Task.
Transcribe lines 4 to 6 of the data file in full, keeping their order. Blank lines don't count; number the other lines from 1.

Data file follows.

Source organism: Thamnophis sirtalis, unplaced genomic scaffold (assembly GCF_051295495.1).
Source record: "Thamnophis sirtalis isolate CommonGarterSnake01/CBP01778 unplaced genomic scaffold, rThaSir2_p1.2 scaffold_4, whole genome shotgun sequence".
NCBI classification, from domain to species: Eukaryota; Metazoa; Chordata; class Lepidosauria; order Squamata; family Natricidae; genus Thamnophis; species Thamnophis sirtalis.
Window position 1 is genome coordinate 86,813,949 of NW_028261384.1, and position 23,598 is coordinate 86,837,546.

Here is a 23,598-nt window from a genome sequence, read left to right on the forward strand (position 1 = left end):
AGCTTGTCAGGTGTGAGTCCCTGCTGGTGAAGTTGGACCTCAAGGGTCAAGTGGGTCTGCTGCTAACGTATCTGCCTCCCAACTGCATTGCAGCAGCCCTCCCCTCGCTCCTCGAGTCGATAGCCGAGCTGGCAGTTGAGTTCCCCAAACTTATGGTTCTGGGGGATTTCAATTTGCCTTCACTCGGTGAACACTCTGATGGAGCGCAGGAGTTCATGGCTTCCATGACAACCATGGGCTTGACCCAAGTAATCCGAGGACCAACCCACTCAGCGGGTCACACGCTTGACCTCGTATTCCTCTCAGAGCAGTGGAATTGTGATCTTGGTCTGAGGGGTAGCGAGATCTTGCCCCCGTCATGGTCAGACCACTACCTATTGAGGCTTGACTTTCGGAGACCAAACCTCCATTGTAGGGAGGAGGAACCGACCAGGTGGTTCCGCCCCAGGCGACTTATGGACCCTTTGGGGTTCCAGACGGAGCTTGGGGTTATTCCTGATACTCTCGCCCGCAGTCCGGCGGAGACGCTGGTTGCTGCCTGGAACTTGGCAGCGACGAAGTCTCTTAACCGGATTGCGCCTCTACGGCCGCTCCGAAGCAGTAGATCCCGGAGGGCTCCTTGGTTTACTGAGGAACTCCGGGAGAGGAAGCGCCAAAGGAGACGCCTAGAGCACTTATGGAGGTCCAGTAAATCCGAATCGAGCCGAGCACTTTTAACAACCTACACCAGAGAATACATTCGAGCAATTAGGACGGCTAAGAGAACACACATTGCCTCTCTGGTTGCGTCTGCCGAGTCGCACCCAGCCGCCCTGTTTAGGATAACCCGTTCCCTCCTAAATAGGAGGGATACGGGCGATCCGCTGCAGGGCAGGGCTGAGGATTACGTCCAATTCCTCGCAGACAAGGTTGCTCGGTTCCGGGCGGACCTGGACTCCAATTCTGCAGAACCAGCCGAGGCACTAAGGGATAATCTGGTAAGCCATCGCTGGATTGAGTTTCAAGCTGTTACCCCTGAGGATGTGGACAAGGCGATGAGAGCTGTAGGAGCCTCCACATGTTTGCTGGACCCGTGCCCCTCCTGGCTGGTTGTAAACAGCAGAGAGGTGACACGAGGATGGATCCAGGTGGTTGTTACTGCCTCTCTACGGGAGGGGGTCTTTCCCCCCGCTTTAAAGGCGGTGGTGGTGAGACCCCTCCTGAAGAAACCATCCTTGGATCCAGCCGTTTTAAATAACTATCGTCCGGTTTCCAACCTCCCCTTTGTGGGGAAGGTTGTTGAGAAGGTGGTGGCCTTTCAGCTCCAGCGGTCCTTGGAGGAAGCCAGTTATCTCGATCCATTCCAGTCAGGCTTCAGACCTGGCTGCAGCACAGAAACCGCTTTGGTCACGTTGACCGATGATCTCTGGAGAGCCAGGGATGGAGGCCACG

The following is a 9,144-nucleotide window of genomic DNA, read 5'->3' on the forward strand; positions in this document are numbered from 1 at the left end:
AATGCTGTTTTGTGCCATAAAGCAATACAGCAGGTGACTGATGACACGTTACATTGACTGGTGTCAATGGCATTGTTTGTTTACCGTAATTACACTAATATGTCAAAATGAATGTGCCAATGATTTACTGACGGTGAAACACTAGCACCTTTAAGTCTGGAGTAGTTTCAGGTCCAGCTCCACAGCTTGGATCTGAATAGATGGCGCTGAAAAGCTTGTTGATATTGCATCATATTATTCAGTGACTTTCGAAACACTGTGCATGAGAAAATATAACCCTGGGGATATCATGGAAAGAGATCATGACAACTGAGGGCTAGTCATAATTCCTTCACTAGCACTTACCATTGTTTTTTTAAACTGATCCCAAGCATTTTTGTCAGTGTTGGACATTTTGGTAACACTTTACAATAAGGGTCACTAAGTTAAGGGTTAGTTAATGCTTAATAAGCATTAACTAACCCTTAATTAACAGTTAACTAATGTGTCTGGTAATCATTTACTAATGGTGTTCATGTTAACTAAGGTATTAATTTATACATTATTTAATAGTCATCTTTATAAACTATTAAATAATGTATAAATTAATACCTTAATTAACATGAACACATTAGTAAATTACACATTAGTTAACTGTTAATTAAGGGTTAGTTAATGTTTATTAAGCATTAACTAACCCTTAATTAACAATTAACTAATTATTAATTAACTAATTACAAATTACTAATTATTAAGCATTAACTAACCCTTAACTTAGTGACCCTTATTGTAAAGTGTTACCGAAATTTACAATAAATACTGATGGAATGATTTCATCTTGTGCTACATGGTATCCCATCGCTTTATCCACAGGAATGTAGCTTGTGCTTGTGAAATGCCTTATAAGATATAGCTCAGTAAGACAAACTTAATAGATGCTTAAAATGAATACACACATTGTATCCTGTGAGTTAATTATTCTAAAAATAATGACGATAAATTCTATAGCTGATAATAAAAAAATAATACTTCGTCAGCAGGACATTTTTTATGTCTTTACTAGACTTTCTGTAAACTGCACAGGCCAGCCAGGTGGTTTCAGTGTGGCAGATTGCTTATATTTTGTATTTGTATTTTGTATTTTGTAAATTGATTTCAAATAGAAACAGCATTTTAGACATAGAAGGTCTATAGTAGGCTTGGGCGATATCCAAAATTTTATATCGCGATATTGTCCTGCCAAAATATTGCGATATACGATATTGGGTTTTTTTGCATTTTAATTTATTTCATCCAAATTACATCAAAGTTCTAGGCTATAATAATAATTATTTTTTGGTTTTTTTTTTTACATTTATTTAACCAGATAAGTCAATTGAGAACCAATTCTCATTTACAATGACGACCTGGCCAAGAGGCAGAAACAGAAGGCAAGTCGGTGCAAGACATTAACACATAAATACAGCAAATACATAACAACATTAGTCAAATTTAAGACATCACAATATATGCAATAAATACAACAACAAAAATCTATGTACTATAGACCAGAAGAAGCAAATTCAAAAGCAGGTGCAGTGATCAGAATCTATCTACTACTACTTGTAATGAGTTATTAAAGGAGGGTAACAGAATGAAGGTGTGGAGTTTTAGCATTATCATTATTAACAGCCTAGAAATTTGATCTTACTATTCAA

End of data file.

Window position 1 is genome coordinate 86,813,949 of NW_028261384.1, and position 23,598 is coordinate 86,837,546.

Here is a 23,598-nt window from a genome sequence, read left to right on the forward strand (position 1 = left end):
AGCTTGTCAGGTGTGAGTCCCTGCTGGTGAAGTTGGACCTCAAGGGTCAAGTGGGTCTGCTGCTAACGTATCTGCCTCCCAACTGCATTGCAGCAGCCCTCCCCTCGCTCCTCGAGTCGATAGCCGAGCTGGCAGTTGAGTTCCCCAAACTTATGGTTCTGGGGGATTTCAATTTGCCTTCACTCGGTGAACACTCTGATGGAGCGCAGGAGTTCATGGCTTCCATGACAACCATGGGCTTGACCCAAGTAATCCGAGGACCAACCCACTCAGCGGGTCACACGCTTGACCTCGTATTCCTCTCAGAGCAGTGGAATTGTGATCTTGGTCTGAGGGGTAGCGAGATCTTGCCCCCGTCATGGTCAGACCACTACCTATTGAGGCTTGACTTTCGGAGACCAAACCTCCATTGTAGGGAGGAGGAACCGACCAGGTGGTTCCGCCCCAGGCGACTTATGGACCCTTTGGGGTTCCAGACGGAGCTTGGGGTTATTCCTGATACTCTCGCCCGCAGTCCGGCGGAGACGCTGGTTGCTGCCTGGAACTTGGCAGCGACGAAGTCTCTTAACCGGATTGCGCCTCTACGGCCGCTCCGAAGCAGTAGATCCCGGAGGGCTCCTTGGTTTACTGAGGAACTCCGGGAGAGGAAGCGCCAAAGGAGACGCCTAGAGCACTTATGGAGGTCCAGTAAATCCGAATCGAGCCGAGCACTTTTAACAACCTACACCAGAGAATACATTCGAGCAATTAGGACGGCTAAGAGAACACACATTGCCTCTCTGGTTGCGTCTGCCGAGTCGCACCCAGCCGCCCTGTTTAGGATAACCCGTTCCCTCCTAAATAGGAGGGATACGGGCGATCCGCTGCAGGGCAGGGCTGAGGATTACGTCCAATTCCTCGCAGACAAGGTTGCTCGGTTCCGGGCGGACCTGGACTCCAATTCTGCAGAACCAGCCGAGGCACTAAGGGATAATCTGGTAAGCCATCGCTGGATTGAGTTTCAAGCTGTTACCCCTGAGGATGTGGACAAGGCGATGAGAGCTGTAGGAGCCTCCACATGTTTGCTGGACCCGTGCCCCTCCTGGCTGGTTGTAAACAGCAGAGAGGTGACACGAGGATGGATCCAGGTGGTTGTTACTGCCTCTCTACGGGAGGGGGTCTTTCCCCCCGCTTTAAAGGCGGTGGTGGTGAGACCCCTCCTGAAGAAACCATCCTTGGATCCAGCCGTTTTAAATAACTATCGTCCGGTTTCCAACCTCCCCTTTGTGGGGAAGGTTGTTGAGAAGGTGGTGGCCTTTCAGCTCCAGCGGTCCTTGGAGGAAGCCAGTTATCTCGATCCATTCCAGTCAGGCTTCAGACCTGGCTGCAGCACAGAAACCGCTTTGGTCACGTTGACCGATGATCTCTGGAGAGCCAGGGATGGAGGCCACG